2001 : WHAT QUESTIONS HAVE DISAPPEARED?

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Writer and Television Producer; Author, Remembering Our Childhood: How Memory Betrays Us
How many angels can dance on the point of a pin?

This question is no longer asked, not because the question has been answered (although I happen to believe the answer is e to the i pi) but because the search for knowledge about the spiritual world has shifted focus as a result of science and maths cornering all the physical and numerical answers. Along with "Did Adam have a navel?" and "Did Jesus' mother give birth parthenogenetically?", this question is no longer asked by anyone of reasonable intelligence. Those who would in the past have searched for scientific support for their spiritual ideas have finally been persuaded that this is a demeaning use for human brainpower and that by moving questions about the reality of spiritual and religious ideas into the same category as questions about mind (as opposed to brain) they will retain the respect of unbelievers and actually get nearer to an understanding of the sources of their preoccupations.

As an addendum, although I wasn't asked I would like also to answer the question "What questions should disappear and why?"

The one question that should disappear as soon as possible ­ and to a certain extent scientists are to blame for the fact that it is still asked ­ is: What is the explanation for astrology/UFOs/clairvoyance/telepathy/any other 'paranormal' phenomenon you care to name?

This question is still asked because scientists and science educators have failed to get over to the public the fact that there is only one method of explaining phenomena ­ the scientific method. Therefore, anything that people are puzzled by that has not been explained either doesn't exist or there isn't yet enough evidence to prove that it does. But still I get the impression that for believers in these phenomena there are two types of explanatory system ­ science and nonscience (you can pronounce the latter 'nonsense' if you like). When you try to argue with these people by pointing out that there isn't sufficient repeatable evidence even to begin to attempt an explanation in scientific terms, they just say that this particular phenomenon doesn't require that degree of stringency. When the evidence is strong enough to puzzle scientists as well as nonscientists, they'll begin to devise explanations ­ scientific explanations.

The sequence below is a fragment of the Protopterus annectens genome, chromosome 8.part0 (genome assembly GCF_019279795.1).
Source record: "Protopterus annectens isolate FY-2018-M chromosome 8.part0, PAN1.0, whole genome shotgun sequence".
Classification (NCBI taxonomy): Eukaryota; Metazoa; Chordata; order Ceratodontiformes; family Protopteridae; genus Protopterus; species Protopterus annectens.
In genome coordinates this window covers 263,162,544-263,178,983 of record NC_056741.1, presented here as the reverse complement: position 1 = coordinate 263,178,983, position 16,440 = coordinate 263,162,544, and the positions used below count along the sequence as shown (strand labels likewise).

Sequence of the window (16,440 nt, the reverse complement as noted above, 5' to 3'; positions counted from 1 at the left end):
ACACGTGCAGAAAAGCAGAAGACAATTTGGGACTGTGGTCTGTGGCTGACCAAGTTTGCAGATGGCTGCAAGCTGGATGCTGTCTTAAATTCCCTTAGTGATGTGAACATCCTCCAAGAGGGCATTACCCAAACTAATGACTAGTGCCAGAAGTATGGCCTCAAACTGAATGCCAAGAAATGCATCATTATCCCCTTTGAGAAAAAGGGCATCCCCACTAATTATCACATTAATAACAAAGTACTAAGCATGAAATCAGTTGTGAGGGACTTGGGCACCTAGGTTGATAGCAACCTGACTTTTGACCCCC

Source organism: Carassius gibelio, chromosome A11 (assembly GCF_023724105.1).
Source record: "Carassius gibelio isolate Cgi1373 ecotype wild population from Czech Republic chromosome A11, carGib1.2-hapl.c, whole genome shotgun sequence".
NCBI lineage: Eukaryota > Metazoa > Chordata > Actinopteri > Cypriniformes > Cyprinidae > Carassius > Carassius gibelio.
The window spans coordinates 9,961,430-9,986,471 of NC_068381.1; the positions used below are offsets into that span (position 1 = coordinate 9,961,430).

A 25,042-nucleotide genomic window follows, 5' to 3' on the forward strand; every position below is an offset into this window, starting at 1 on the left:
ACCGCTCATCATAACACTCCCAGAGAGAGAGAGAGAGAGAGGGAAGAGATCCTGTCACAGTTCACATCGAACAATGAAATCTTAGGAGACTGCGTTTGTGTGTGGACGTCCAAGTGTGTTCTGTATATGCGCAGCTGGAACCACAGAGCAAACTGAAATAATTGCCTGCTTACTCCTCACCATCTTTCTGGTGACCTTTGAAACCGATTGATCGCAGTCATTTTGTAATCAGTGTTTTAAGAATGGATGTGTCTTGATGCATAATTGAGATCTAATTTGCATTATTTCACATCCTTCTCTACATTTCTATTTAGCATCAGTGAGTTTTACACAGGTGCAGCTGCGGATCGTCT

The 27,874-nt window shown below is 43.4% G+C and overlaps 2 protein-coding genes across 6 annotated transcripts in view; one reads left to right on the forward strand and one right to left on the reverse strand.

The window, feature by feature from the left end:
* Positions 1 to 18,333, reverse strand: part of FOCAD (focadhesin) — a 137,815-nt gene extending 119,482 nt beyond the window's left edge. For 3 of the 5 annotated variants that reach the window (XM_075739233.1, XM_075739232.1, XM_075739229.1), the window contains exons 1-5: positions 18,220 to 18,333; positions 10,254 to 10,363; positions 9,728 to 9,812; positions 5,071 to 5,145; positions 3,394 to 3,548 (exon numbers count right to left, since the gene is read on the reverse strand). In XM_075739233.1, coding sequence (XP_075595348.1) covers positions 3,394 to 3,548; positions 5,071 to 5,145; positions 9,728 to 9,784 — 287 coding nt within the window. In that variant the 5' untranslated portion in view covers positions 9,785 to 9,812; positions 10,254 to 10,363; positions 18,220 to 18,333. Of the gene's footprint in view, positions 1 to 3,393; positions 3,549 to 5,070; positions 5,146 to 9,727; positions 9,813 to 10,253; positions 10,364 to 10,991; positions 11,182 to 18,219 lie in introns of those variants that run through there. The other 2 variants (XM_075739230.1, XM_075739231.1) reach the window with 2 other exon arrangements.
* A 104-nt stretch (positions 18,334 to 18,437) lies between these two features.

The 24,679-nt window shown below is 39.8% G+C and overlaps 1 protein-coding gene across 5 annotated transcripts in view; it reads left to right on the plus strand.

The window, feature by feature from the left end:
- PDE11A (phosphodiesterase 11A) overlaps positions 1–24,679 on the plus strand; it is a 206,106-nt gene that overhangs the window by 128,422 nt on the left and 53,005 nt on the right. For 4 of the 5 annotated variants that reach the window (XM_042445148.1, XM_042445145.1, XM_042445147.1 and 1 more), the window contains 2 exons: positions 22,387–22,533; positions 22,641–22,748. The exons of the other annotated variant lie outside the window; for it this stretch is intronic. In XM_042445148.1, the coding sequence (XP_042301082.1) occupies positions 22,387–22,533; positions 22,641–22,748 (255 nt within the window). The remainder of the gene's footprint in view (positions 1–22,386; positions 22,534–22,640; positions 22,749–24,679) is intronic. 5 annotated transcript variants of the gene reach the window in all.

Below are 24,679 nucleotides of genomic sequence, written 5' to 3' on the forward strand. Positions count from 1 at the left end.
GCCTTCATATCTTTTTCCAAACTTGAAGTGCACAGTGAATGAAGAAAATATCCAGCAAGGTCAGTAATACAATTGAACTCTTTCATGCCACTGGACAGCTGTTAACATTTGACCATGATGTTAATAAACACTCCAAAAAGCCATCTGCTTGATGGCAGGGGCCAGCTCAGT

There's a good example of how this works currently with the interest taken in St John's wort as a possible treatment for depression. Once there was enough consistent evidence to suggest that there might be an effect, clinical trials were planned and are now under way. Interestingly, an indication that there might be a genuine effect comes from a substantial body of information suggesting that there are adverse drug interactions between St John's wort and immunosuppressive drugs taken by transplant patients. Once an 'alternative' remedy actually causes harm as well as having alleged benefits, it's claimed effects are more likely to be genuine. One argument against most of the quack remedies around, such as homoeopathy, is that they are entirely safe (although this is seen as a recommendation, by the gullible.)

The demand that phenomena that are not explainable in scientific terms should be accepted on the basis of some other explanation similar to the argument you might care to use with your bank manager that there is more than one type of arithmetic. Using his conventional accounting methods he might think your account is overdrawn but you would argue that, although the evidence isn't as strong as his method might require, you believe you still have lots of money in your account and therefore will continue writing cheques. (As like as not, this belief in a positive balance in your account will be based on some erroneous assumption ­ for example, that you still have a lot of blank cheques left in your chequebook.)

KARL SABBAGH is a television producer who has turned to writing. Among his television programs are "Skyscraper" ­ a four-hour series about the design and construction of a New York skyscraper; "Race for the Top" ­ a documentary about the hunt for top quark; and "21st Century Jet" ­ a five part series following Boeing's new 777 airliner from computer design to entry into passenger service.He is the author of six books including Skyscraper, 21st Century Jet, and A Rum Affair .